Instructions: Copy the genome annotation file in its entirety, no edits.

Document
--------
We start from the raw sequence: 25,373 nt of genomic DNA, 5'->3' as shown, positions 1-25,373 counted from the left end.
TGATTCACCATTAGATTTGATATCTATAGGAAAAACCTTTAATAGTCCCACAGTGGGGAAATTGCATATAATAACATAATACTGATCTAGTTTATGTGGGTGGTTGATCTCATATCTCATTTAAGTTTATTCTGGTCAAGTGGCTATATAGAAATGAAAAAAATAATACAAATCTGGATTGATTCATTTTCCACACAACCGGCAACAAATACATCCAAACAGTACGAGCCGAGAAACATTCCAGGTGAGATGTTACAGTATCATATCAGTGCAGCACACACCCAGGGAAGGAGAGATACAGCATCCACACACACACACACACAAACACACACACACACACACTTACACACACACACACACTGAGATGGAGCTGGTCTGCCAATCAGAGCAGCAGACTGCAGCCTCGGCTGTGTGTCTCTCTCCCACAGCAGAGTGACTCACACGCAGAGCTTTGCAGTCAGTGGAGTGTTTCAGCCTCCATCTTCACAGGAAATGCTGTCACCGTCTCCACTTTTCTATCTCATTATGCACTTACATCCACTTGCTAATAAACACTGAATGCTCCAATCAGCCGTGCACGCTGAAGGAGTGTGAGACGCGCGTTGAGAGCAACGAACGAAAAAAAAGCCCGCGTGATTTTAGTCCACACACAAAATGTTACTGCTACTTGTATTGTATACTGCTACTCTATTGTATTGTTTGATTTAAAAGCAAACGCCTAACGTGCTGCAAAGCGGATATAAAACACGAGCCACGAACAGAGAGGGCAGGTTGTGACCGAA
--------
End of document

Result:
We start from the raw sequence: 25,373 nt of genomic DNA, 5'->3' as shown, positions 1-25,373 counted from the left end.
TGATTCACCATTAGATTTGATATCTATAGGAAAAACCTTTAATAGTCCCACAGTGGGGAAATTGCATATAATAACATAATACTGATCTAGTTTATGTGGGTGGTTGATCTCATATCTCATTTAAGTTTATTCTGGTCAAGTGGCTATATAGAAATGAAAAAAATAATACAAATCTGGATTGATTCATTTTCCACACAACCGGCAACAAATACATCCAAACAGTACGAGCCGAGAAACATTCCAGGTGAGATGTTACAGTATCATATCAGTGCAGCACACACCCAGGGAAGGAGAGATACAGCATCCACACACACACACACACAAACACACACACACACACACTTACACACACACACACACTGAGATGGAGCTGGTCTGCCAATCAGAGCAGCAGACTGCAGCCTCGGCTGTGTGTCTCTCTCCCACAGCAGAGTGACTCACACGCAGAGCTTTGCAGTCAGTGGAGTGTTTCAGCCTCCATCTTCACAGGAAATGCTGTCACCGTCTCCACTTTTCTATCTCATTATGCACTTACATCCACTTGCTAATAAACACTGAATGCTCCAATCAGCCGTGCACGCTGAAGGAGTGTGAGACGCGCGTTGAGAGCAACGAACGAAAAAAAAGCCCGCGTGATTTTAGTCCACACACAAAATGTTACTGCTACTTGTATTGTATACTGCTACTCTATTGTATTGTTTGATTTAAAAGCAAACGCCTAACGTGCTGCAAAGCGGATATAAAACACGAGCCACGAACAGAGAGGGCAGGTTGTGACCGAA